From late July into early August of 2016, I found the eero 3 pack gave more reliable service and faster speeds than the Luma throughout my home, so I returned the internet-ordered Luma 3 pack to my local Best Buy. It's possible later later Luma firmware updates would resolve this, and it could turn out to be the better buy. This is just my personal experience, your results in your home will likely vary, and you may value Luma's family filters more than eero speeds.
I really wanted the Luma to work out, given it's roughly $100 less than eero for a 3 pack, and is more full-featured, with advanced family-friendly filtering options for those that don't use bridged mode (most people), as explained in the screenshots below.
I volunteered my wife to do a blind test of Linksys versus eero versus Luma, with my kids watching. But 3 WiFi losses-of-signal for about 15 seconds each during the Luma portion of the testing was more than enough for her to proclaim that her testing was done. The eero had won handily, especially for stability during hand-held gaming sessions where low latency was required, even when on the move. Nice to see full strength WiFi signal throughout the home now as well, and even into the back yard.
I actually held a party with some friends recently, and gave out the guest WiFi details. We managed to have a Facetime with a distant friend while outdoors, for half an hour! No outdoor AP needed. The eero held up just fine.
Longer term, I suspect many more such multi-pack devices will arrive on the market that also feature super-easy deployment using Bluetooth and mobile apps, while also adding MU-MIMO capabilities. Yes, I'm admitting that a lot can and should change these next few years. Consumer WiFi just wasn't all that simple to set up and use, and finally that's changing. Luma and eero will likely have lots of competition, and prices may fall. It's about time!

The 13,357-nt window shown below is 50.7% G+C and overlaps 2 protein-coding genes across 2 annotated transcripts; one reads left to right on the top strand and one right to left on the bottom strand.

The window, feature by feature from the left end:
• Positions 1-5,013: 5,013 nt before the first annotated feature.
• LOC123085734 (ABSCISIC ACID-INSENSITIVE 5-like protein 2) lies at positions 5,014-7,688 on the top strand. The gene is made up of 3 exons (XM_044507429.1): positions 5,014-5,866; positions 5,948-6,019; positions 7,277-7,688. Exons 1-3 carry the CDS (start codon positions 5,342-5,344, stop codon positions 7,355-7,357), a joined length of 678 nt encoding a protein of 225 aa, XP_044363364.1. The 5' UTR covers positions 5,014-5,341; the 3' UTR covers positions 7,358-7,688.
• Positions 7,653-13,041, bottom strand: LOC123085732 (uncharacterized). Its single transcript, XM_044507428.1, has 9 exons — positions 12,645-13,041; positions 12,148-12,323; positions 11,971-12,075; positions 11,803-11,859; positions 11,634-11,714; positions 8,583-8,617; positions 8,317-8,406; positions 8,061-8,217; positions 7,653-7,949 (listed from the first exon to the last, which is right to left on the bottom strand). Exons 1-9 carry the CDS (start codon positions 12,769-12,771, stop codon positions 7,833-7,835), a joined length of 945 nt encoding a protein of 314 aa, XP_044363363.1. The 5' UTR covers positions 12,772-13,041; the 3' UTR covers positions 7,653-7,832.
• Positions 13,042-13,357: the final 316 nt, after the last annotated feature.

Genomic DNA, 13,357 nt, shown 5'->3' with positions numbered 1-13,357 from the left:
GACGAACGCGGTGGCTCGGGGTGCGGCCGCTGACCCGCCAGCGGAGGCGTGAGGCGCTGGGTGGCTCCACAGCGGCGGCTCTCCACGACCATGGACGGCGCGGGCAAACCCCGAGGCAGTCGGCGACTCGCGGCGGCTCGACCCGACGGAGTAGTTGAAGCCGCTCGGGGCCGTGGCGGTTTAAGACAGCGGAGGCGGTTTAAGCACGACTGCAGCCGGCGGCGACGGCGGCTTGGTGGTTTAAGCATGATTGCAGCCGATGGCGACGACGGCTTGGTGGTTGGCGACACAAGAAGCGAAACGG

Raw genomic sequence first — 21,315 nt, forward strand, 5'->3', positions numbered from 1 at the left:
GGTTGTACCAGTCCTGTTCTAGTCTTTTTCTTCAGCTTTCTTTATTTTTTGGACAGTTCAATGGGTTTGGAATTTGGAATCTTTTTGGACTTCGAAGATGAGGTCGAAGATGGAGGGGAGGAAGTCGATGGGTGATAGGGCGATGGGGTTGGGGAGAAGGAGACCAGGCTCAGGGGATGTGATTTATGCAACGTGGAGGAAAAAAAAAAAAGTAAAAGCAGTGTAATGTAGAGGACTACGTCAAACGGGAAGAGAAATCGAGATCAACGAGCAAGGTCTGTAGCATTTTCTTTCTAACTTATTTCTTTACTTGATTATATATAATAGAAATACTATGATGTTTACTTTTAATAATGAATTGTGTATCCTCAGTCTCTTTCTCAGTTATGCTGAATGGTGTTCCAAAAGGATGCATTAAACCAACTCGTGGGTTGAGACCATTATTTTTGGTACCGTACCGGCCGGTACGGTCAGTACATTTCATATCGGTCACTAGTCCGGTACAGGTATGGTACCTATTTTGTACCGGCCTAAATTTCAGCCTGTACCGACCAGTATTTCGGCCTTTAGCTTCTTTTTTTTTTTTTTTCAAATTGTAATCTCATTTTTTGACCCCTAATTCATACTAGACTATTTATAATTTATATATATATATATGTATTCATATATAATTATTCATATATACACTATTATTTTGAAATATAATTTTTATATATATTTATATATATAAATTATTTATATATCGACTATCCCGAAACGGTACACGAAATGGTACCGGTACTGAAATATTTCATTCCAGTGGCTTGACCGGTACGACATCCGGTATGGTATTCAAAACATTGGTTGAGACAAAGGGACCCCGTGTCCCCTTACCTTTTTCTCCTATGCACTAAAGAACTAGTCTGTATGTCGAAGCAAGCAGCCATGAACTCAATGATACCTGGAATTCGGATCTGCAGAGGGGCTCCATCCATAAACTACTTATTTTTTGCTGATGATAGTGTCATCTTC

If you value the content you've read here, please consider using these affilate links for buying the eero you've chosen.
Home WiFi System | 3-pack
Starter WiFi System | 2-pack
Individual eero | 1-pack
If none of these options appeal to your needs, alternatives with a great reputation and a more enterprise focus (with inevitably higher pricing) include Ubiquiti UniFi AC Access Points and Rufus/Brocade Zoneflex. There's also the old-school ~$480 Linksys EA9500/RE700 combo, or the price-champion Amplifi HD for ~$349 to consider, as explained by WSJ. I have not personally tested these products.
This quick lunchtime eero and Luma unboxing video below ends rather abruptly, but know that the Luma started up just fine a few seconds after the camera had stopped rolling. You'll also see that getting Luma to stand up straight on a surface is a bit challenging, but the included thin ribbons cable can help. If you choose Luma and have the need for additional cables, you may want to go with these ultra thin and flexible Monoprice SlimRun Cat6a cables.
One incident of WiFi signal disappearing for a few seconds was noticed today by a family member. I'm not sure why. I had intially thought it was just a firmware-related reboot, but those would normally happen during the night. I then confirmed I'm still at the same eero OS version v1.1.2 I've been at on all three APs for weeks now.
This is actually the first such incident I can remember with the eero, despite heavy use for about a month now. If anything happens that's noteworthy later on, I'll add more updates to this article.